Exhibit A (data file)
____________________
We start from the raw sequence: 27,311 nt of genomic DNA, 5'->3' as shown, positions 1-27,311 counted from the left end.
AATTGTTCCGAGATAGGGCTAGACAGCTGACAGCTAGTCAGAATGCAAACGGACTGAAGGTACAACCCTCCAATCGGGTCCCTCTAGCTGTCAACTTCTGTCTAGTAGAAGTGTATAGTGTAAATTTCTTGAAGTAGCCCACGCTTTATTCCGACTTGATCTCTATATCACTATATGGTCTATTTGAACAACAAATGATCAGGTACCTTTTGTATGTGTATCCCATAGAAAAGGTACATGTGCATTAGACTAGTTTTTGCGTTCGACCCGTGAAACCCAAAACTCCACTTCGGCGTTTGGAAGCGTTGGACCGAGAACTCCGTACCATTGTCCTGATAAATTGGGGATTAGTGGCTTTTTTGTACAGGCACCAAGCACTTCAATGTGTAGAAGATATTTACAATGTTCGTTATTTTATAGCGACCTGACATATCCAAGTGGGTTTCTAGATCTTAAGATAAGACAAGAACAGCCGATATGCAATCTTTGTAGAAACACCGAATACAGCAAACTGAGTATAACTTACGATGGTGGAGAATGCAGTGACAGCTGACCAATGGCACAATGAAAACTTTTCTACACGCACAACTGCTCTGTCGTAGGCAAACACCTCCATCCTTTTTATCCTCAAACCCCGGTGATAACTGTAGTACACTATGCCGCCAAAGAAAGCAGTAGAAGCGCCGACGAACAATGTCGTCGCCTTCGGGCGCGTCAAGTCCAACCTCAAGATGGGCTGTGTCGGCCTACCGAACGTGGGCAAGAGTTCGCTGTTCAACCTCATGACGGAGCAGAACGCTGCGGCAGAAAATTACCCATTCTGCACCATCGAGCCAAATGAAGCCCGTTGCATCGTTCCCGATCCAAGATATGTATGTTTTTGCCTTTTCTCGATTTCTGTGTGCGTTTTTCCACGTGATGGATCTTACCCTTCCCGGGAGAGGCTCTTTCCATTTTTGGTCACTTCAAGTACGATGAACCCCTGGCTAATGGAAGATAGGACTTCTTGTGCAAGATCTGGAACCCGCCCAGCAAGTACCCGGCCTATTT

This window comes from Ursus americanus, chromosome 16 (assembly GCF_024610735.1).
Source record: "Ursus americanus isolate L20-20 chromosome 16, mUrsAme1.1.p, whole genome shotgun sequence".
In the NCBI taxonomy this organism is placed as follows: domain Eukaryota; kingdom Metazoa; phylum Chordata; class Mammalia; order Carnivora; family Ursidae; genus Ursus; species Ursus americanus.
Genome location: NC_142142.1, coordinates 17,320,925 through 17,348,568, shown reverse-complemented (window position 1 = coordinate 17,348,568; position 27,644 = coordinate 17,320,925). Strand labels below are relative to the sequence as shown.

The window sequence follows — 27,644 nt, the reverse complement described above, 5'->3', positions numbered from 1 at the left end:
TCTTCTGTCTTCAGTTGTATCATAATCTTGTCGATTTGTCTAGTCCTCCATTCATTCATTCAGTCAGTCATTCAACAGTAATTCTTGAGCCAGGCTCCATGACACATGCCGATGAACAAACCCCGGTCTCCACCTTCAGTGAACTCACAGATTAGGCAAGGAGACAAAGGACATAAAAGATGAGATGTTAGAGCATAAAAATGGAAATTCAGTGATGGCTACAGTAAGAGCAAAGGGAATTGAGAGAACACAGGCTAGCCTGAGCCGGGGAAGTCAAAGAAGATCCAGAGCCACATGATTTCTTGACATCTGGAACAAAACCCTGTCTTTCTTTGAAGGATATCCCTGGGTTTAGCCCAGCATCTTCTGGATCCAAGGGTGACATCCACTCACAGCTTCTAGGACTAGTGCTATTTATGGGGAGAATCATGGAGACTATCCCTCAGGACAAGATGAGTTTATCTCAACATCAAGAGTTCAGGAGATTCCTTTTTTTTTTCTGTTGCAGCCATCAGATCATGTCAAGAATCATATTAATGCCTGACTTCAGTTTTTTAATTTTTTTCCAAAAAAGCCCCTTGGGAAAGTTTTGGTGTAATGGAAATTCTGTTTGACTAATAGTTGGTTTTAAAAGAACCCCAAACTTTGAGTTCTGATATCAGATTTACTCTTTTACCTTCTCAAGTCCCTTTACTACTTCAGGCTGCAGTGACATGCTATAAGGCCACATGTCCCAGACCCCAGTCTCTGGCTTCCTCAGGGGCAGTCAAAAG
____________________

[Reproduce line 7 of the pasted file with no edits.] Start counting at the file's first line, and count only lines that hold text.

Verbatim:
The window sequence follows — 27,644 nt, the reverse complement described above, 5'->3', positions numbered from 1 at the left end: